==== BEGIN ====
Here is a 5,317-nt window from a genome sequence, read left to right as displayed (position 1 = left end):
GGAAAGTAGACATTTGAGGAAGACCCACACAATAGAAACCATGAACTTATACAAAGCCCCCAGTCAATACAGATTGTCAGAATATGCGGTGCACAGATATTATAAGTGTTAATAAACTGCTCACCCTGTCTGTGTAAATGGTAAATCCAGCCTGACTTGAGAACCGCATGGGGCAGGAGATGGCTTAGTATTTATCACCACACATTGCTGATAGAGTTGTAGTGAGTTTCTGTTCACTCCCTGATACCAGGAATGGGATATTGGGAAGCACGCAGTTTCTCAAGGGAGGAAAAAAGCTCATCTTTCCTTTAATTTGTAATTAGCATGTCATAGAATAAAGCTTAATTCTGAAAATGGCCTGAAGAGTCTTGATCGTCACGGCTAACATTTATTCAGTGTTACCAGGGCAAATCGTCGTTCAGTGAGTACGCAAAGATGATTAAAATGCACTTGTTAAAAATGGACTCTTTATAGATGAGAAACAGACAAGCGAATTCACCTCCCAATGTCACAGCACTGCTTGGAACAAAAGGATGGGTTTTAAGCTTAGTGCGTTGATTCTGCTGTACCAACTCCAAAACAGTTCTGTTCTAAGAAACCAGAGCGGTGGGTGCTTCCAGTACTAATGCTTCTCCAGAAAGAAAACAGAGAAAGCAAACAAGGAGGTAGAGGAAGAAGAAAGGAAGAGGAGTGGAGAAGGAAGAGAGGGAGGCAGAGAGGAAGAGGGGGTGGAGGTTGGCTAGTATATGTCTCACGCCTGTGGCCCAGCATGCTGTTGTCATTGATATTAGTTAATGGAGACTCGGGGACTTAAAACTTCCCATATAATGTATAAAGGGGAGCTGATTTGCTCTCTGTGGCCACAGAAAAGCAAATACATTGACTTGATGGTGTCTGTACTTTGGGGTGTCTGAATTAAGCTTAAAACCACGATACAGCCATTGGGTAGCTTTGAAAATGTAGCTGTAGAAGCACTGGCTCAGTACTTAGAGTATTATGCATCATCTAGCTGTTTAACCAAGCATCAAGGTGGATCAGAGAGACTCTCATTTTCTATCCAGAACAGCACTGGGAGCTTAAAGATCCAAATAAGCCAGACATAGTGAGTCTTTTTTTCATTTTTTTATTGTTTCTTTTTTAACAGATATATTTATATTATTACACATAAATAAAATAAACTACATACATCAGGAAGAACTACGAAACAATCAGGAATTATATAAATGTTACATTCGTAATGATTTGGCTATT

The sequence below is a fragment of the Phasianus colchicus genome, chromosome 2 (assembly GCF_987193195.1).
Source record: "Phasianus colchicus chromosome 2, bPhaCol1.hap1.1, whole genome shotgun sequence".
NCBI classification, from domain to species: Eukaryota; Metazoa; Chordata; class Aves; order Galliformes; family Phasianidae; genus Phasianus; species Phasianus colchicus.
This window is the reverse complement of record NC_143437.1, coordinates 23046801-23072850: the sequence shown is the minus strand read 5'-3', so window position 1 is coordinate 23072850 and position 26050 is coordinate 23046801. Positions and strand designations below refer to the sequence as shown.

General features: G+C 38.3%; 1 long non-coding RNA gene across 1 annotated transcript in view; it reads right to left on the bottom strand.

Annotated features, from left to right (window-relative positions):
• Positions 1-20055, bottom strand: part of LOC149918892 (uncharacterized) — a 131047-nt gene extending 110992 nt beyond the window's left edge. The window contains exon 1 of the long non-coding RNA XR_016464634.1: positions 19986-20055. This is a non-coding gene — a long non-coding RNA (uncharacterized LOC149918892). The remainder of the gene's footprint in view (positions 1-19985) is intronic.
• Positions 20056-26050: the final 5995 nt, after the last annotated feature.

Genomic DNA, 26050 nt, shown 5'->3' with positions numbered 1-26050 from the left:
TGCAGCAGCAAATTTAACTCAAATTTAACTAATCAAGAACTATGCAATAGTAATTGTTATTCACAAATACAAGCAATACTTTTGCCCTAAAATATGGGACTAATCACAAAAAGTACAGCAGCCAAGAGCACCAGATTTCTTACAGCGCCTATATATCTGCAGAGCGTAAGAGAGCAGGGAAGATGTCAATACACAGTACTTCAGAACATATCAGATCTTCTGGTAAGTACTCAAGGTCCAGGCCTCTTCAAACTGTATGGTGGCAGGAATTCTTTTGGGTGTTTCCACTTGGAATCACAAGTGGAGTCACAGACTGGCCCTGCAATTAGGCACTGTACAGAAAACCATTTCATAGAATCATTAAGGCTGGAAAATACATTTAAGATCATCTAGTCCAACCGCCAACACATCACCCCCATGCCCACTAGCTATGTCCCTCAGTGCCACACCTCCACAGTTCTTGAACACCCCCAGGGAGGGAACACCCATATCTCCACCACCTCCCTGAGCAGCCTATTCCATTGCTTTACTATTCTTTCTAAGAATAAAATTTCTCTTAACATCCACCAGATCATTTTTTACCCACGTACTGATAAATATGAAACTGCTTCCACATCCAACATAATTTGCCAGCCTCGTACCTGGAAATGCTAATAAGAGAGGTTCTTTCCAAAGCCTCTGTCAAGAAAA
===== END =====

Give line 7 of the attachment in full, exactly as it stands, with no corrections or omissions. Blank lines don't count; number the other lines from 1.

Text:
General features: G+C 38.3%; 1 long non-coding RNA gene across 1 annotated transcript in view; it reads right to left on the bottom strand.